Several panels at the 2018 LWI Biennial Conference discussed integrating cultural competence into existing curriculum, including “Understanding Cultural Competency as a Core Lawyering ‘Skill’”[5] and “Things Have Changed Since You Were in Law School: Tips for New Teachers.”[6] However, we must move beyond simply discussing cultural competence at conferences. If we are going to fulfill our obligation of adequately preparing the next generation of lawyers, and helping them provide a professional service to an increasingly diverse population, we must now commit to teaching cultural competence as a fundamental lawyering skill.

  1. William H. Frey, The US Will Become ‘Minority White’ in 2045, Census Projects, Brookings (Mar. 14, 2018),

  2. See, e.g., Stefan H. Krieger & Richard K. Neumann, Jr., Essential Lawyering Skills 59-65 (4th ed. 2011); see generally Mary-Beth Moylan et al., Global Lawyering Skills (2d ed. 2018); Neil Hamilton & Jeff Maleska, Helping Students Develop Affirmative Evidence of Cross-Cultural Competency, 19 St. Mary’s L. Rev. on Race & Soc. Justice 187 (2017); Serena Patel, Cultural Competency Training: Preparing Law Students for Practice in Our Multicultural World, 62 UCLA L. Rev. Disc. 140 (2014); Travis Adams, Cultural Competency: A Necessary Skill for the 21st Century Attorney, 4 Wm. Mitchell L. Raza J. 2 (2013).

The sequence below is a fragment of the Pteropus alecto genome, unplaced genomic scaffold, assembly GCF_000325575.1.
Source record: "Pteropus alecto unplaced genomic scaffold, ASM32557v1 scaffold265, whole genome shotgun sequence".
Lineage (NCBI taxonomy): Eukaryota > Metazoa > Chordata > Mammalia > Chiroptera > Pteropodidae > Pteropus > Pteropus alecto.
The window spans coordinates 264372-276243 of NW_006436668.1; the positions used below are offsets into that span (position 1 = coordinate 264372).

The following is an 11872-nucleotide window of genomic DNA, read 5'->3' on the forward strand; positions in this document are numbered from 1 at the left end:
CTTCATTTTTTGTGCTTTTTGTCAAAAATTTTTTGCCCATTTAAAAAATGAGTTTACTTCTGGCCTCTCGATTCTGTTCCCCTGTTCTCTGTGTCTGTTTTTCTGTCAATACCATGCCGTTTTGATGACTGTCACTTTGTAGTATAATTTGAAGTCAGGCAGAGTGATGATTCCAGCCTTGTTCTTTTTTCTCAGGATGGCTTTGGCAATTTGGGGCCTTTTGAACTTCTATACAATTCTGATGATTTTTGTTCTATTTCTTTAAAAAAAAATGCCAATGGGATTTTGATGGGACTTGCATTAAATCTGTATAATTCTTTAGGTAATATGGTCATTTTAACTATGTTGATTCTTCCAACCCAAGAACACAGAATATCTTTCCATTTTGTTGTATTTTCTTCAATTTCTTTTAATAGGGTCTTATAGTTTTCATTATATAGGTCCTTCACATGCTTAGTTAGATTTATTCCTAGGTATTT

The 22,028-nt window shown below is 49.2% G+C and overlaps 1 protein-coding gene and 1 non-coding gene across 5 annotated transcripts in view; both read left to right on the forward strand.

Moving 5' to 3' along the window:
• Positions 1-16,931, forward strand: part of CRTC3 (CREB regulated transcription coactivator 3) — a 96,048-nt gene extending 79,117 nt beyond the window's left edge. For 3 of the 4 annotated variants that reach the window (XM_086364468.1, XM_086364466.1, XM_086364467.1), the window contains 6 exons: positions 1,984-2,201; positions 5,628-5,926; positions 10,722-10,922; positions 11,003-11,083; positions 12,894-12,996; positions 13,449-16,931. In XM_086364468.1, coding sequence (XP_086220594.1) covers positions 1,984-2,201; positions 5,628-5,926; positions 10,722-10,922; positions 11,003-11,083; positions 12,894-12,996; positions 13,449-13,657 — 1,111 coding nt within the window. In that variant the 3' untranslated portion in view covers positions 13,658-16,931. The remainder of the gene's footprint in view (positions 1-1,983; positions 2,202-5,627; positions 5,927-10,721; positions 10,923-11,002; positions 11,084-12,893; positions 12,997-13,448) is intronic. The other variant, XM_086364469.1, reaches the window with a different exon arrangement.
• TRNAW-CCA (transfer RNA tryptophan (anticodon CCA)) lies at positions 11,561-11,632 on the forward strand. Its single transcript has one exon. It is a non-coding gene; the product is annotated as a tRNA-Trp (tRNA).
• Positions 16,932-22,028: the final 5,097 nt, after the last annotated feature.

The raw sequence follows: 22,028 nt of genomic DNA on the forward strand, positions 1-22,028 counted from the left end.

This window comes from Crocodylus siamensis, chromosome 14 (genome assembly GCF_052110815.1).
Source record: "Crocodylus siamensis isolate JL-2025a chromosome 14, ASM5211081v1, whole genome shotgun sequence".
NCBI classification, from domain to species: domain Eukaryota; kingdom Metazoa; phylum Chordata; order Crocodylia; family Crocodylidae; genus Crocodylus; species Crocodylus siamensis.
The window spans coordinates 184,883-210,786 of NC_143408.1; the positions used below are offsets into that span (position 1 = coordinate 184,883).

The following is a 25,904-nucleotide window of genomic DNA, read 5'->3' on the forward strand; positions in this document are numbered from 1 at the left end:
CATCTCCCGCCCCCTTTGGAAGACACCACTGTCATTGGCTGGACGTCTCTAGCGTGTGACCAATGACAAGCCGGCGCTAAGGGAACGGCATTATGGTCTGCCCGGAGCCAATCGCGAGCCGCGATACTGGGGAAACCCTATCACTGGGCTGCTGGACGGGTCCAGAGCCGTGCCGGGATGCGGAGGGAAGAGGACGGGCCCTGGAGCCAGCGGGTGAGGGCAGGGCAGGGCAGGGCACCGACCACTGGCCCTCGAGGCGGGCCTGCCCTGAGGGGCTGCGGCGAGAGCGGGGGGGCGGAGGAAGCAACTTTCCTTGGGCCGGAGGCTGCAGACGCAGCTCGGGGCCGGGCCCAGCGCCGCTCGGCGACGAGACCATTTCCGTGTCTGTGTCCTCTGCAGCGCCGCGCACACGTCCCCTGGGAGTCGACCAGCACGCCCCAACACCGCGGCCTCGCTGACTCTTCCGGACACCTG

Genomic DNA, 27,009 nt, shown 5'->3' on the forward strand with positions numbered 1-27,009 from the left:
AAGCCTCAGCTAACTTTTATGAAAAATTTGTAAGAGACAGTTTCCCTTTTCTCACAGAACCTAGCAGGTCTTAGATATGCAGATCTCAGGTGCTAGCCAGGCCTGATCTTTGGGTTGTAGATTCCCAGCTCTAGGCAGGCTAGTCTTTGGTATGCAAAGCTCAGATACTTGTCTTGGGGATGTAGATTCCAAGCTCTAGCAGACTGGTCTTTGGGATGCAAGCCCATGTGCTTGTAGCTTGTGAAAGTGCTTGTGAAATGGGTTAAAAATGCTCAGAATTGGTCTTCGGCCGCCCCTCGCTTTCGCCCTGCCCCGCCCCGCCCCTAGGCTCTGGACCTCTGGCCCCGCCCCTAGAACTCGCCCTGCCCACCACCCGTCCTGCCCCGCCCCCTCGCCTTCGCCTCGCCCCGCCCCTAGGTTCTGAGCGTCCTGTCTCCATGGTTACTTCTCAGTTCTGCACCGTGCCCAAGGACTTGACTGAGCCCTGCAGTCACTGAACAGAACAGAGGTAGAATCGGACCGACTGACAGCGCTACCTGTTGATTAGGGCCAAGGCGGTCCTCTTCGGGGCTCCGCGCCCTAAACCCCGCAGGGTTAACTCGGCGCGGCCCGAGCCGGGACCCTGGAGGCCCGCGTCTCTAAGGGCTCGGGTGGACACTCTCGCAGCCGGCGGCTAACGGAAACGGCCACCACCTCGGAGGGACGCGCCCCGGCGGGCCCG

3. See generally Anastasia M. Boles, The Culturally Proficient Law Professor: Beginning the Journey, 48 N.M. L. Rev. 145 (2018).

  4. For a detailed discussion on integrating race into legal writing and lawyering skills assignments, see Charles R. Calleros, Training a Diverse Student Body for a Multicultural Society, 8 Berkeley La Raza L.J. 140, 147-156 (1995).

  5. Cara Cunningham Warren, Sha-Shana Crichton, Sandra Simpson, and Jeff Proske, Understanding Cultural Competency as a Core Lawyering “Skill,” LWI Biennial Conference, Milwaukee, Wisconsin (July 14, 2018).

  6. Lindsey Blanchard, Ederlina Co, and Dan Croxall, Things Have Changed Since You Were in Law School: Tips for New Teachers, LWI Biennial Conference, Milwaukee, Wisconsin (July 14, 2018).